Last night, I was testing out someone's jQuery queue() and dequeue() code and I had a bug that was just driving me crazy; no matter how simple I made my test, my queued callbacks kept firing twice. To give you some insight into how simple my code was, take a look at this demo:
As you can see, there's almost nothing going on here; when the DOM is ready, I grab the one defined DIV element, queue up a single callback, and then initiate its dequeuing. I'd expect the single queued callback to execute and be done with it. When I run this code, however, I get the following console output in Firebug:
As you can see, jQuery appears to be executing my queued callback twice.
This behavior had me stumped for a good 15 minutes. I tried everything from rewriting the entire demo to searching through the jQuery source code for a queuing bug. Then, finally, I had to the bright idea to double-check the jQuery collection on which I was acting. To do this, I went into the Firebug runtime command line and executed my jQuery selector:
$( "div" );
When I did this, I got the following output:
As you can see, when we query the DOM for our "DIV" element, we get back our explicitly defined node plus a hidden one that is added by the Firebug plugin. What's odd is that I can't find that Firebug DIV anywhere in the markup. When I log its parent element, I get "HTML"; however, when I inspect the runtime markup, there is nothing but a HEAD and BODY tag contained within the HTML.
NOTE: This happens regardless of whether or not the Firebug console is actually open.
Normally, this would not be a problem since we very rarely query the DOM for an unqualified DIV element; however, when testing code, it's definitely going to be good to know that Firebug is adding its own hidden markup to the DOM tree.
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Another reason to use Chrome. ;)
Wow .. this is some really useful information .. Thanks for the heads up ! :)
I use Chrome for a lot of stuff since it is so much nicer on RAM use and crash prevention. But for development, I just *love* Firebug :)
No problem - I was definitely banging my head against the wall for a few minutes there.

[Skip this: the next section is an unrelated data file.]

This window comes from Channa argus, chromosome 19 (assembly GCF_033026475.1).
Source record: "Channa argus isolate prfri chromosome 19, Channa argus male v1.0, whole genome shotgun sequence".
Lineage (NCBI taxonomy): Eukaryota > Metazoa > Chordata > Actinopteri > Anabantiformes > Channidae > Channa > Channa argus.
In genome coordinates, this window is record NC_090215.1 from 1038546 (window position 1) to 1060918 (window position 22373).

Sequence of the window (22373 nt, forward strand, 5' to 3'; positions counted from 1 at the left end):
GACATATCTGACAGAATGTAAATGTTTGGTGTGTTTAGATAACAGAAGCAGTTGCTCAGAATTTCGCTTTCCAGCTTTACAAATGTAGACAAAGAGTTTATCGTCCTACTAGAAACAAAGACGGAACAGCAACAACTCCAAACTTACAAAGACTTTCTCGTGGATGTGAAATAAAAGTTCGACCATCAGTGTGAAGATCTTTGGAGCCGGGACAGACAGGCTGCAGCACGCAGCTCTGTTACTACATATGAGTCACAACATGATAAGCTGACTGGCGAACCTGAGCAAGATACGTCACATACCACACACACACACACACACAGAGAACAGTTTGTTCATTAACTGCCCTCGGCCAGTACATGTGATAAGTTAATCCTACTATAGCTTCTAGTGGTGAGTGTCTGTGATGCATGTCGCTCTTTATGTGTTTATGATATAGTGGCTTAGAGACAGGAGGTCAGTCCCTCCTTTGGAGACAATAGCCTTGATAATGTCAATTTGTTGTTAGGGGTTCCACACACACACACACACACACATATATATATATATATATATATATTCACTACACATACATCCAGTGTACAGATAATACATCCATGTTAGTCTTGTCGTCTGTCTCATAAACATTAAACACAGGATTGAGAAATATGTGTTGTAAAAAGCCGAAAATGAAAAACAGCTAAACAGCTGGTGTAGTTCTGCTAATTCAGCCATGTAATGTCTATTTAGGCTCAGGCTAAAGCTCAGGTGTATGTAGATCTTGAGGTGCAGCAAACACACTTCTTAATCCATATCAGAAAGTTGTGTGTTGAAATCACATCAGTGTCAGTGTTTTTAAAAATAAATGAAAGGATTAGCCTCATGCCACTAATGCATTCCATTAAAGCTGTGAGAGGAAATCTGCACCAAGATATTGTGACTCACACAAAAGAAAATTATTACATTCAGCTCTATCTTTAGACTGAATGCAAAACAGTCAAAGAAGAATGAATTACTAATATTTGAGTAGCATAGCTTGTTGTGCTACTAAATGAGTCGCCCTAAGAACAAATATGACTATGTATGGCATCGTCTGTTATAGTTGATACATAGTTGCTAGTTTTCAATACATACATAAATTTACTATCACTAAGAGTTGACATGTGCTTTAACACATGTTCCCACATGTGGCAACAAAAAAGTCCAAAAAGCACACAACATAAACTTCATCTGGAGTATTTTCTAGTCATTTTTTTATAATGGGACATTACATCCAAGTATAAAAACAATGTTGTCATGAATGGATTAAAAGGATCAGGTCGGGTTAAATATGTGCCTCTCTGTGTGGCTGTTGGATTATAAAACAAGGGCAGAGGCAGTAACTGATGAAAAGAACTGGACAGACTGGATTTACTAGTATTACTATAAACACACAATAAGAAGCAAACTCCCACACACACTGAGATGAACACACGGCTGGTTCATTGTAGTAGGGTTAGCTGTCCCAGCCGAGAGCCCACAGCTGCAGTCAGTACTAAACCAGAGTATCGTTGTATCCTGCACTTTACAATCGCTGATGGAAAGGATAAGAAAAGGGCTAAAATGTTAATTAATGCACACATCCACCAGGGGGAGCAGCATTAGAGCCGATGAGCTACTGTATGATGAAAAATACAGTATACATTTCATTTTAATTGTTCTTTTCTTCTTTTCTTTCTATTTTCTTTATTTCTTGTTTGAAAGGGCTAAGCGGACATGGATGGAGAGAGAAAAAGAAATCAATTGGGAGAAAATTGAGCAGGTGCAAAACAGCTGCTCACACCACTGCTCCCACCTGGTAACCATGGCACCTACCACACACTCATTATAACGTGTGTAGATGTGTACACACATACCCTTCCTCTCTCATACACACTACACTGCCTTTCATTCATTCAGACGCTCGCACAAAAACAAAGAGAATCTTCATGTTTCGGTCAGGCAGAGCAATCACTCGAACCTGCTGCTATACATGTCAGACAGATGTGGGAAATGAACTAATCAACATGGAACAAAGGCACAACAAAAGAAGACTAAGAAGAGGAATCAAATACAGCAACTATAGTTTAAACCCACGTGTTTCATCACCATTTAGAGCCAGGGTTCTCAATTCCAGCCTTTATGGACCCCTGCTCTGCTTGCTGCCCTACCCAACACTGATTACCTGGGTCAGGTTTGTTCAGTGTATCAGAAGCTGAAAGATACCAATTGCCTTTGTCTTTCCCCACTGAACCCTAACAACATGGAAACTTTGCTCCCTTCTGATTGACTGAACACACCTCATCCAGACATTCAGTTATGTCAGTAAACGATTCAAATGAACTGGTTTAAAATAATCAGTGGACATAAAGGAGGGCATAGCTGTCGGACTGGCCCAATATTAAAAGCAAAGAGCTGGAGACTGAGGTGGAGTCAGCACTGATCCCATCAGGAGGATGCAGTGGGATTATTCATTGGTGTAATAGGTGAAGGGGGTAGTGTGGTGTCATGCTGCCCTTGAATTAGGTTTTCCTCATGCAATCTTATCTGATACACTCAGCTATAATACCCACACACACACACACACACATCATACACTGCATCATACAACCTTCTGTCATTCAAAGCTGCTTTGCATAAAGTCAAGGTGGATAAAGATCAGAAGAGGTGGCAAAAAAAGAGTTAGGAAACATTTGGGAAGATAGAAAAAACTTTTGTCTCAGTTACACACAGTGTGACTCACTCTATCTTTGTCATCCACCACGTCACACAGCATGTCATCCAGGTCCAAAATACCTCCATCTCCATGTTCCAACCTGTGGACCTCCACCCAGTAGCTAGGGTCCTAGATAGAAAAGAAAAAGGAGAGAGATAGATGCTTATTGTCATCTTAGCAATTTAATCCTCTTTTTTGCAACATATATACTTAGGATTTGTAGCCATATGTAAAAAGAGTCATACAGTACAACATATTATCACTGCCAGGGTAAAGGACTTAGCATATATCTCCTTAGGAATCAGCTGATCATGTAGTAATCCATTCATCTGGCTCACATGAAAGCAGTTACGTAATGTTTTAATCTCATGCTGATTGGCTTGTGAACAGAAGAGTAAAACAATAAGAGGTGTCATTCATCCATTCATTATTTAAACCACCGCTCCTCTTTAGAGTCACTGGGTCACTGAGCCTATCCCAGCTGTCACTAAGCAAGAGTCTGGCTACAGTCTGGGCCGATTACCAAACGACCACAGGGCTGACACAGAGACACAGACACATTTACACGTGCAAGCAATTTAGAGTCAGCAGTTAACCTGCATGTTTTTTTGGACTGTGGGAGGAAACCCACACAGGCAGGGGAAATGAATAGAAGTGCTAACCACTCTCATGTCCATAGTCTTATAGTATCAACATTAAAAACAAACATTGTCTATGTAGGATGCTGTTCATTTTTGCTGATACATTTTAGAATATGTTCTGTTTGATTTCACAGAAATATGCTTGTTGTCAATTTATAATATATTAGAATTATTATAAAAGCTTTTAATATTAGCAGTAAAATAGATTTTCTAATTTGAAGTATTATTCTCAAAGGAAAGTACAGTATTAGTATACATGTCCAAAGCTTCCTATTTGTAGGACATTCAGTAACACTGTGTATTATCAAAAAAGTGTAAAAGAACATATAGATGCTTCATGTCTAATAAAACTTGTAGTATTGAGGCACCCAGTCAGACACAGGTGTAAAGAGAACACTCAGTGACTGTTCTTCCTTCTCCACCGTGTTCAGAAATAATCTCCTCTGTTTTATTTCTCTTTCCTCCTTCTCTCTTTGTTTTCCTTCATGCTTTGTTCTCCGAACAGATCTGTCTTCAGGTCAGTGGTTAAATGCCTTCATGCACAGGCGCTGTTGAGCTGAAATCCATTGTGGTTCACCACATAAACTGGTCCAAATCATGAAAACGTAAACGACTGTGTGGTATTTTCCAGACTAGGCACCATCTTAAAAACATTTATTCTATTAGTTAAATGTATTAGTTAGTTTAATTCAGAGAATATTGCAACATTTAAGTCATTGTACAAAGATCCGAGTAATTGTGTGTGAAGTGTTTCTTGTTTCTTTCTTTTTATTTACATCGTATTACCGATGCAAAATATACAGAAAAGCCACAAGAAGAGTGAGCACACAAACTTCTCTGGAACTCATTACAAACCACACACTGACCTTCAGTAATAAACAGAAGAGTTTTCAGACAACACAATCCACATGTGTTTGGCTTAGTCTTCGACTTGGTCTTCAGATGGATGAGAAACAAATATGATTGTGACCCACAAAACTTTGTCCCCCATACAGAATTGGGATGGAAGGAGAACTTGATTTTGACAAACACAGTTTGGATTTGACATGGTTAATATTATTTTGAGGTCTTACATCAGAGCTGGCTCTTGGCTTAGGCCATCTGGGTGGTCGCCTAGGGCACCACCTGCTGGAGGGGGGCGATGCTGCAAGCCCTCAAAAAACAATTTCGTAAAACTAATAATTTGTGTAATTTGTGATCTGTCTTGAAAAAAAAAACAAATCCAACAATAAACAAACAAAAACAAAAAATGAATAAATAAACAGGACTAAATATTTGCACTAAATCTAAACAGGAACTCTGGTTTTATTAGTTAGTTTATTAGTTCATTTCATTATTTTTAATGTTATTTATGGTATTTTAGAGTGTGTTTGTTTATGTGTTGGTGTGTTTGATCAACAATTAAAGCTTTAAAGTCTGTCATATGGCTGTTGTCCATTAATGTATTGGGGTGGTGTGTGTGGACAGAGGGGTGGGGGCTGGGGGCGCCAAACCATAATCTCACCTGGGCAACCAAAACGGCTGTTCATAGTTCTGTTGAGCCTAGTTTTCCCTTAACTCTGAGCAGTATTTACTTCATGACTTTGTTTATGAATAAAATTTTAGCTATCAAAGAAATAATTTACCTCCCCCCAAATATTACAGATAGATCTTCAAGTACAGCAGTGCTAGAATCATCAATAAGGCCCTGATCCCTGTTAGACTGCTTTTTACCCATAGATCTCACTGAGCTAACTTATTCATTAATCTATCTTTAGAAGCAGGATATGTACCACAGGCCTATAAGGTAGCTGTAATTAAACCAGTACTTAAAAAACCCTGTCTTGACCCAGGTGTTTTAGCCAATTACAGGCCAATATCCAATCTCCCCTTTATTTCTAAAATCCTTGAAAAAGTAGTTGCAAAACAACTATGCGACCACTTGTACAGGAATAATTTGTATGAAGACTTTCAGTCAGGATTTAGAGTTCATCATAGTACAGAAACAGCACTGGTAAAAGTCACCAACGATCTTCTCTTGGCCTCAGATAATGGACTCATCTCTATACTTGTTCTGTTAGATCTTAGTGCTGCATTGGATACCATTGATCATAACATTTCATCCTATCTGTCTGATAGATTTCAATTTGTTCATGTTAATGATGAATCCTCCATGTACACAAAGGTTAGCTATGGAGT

As far as I can tell from my understanding Firebug codebase.
Some nodes in the DOM are marked as hidden to Firebug UI (HTML panel, etc.). One example is this _firebugConsole, another is helper DIVs to visualize manual element picking for inspection.
Yes, it may interfere with your page/code in some rare cases. But there was probably no better way how to implement those features. Firebug guys are not code Firefox developers, so they just cannot simply add features/APIs they need for Firebug.
Not to mention that it probably helps them maintain the Firebug lite plugin to keep the features available for both the full firebug and for the lite at the same time.
Good point about the inspector DIVs as well; I never knew how they did that, but it makes sense. I'm not suggesting that Firebug change the way they do things - as you said, it's just a plugin, not a core Firefox feature. I'm just happy to know how it works so I can work around it.
Firebug light is an "interesting" beast unto itself :)
It has saved my ass more than once when trying to debug something in IE. :/
I'll agree to that!
I've had this happen before and it drove me a little nutty. (A client was reporting that a "promotion" wasn't added to their homepage, but their anti-virus software was rewriting the HTML.)
Here's what I do now:
Use the Web Developer Addon for Firefox, go to "View Source" and then "View Generated Source" and compare it with "View Source" results (or the actual source). It will allow you to determine if any markup is added or removed by other included third-party scripts, Firefox AddOns (not just Firebug; ie AdBlock, LinkAlert, etc) and anti-virus software proxies.
Plugins, Grease Monkey Scripts and other things can add to the dom as well. Unfortunately, you can't trust that your html hasn't been altered.
In Chrome try the Dev Tools...
Ctrl + Shift + I
I've seen the div insert by the inspector feature so much... but this never complicated me...
i'm agree with ben nadel, i love firefox/firebug for development too...
I've found Firebug Lite in Chrome to do the trick (for the times when the Inspector isn't getting it done).
Good thinking with the View Generated Source. I'm not sure I even knew that option existed. I think I may have used it before, but I always forget it.
I've definitely been on the "creating" end of GreaseMonkey scripts; but, I haven't used them in a while. If someone is gonna mess with the markup, there's only so much you can control.
I'll definitely check out the new FireBug. I love this tool; don't get me wrong - I'm not too concerned about the DIV. After all, I wouldn't normally query the DOM for unspecified tags.
Yeah, people have been telling me that Chrome dev tools are pretty good. I use Chrome a lot, but the dev tools just don't seem to be as easy to use. Maybe I just need to get over that learning curve.
Exactly - it's a rare case to ever query the DOM for simply, "div." Typically I am using a class or ID selector or a contextual selector.
I've used FBLite in IE for some success. I never thought of using in a browser that has its own development tools.
I was under the assumption that the Inspector did not show XHRs like Firebug does. Maybe it's in there, but I've never been able to find it in the inspector. The console in Firebug shows it clearly. That's really the only reason why I still occasionally use Firebug Lite in Chrome.
Yeah, I think it would be hard for a non-plugin to listen to HTTP requests. Unless there's an event you can bind to (which I don't think there is), I would think you'd have to be part of the core product/plugin-architecture to gain access to that.
Also check out this great resource on creating your own jQuery selectors: http://www.websanova.com/tutorials/jquery/12-awesome-jquery-selector-extensions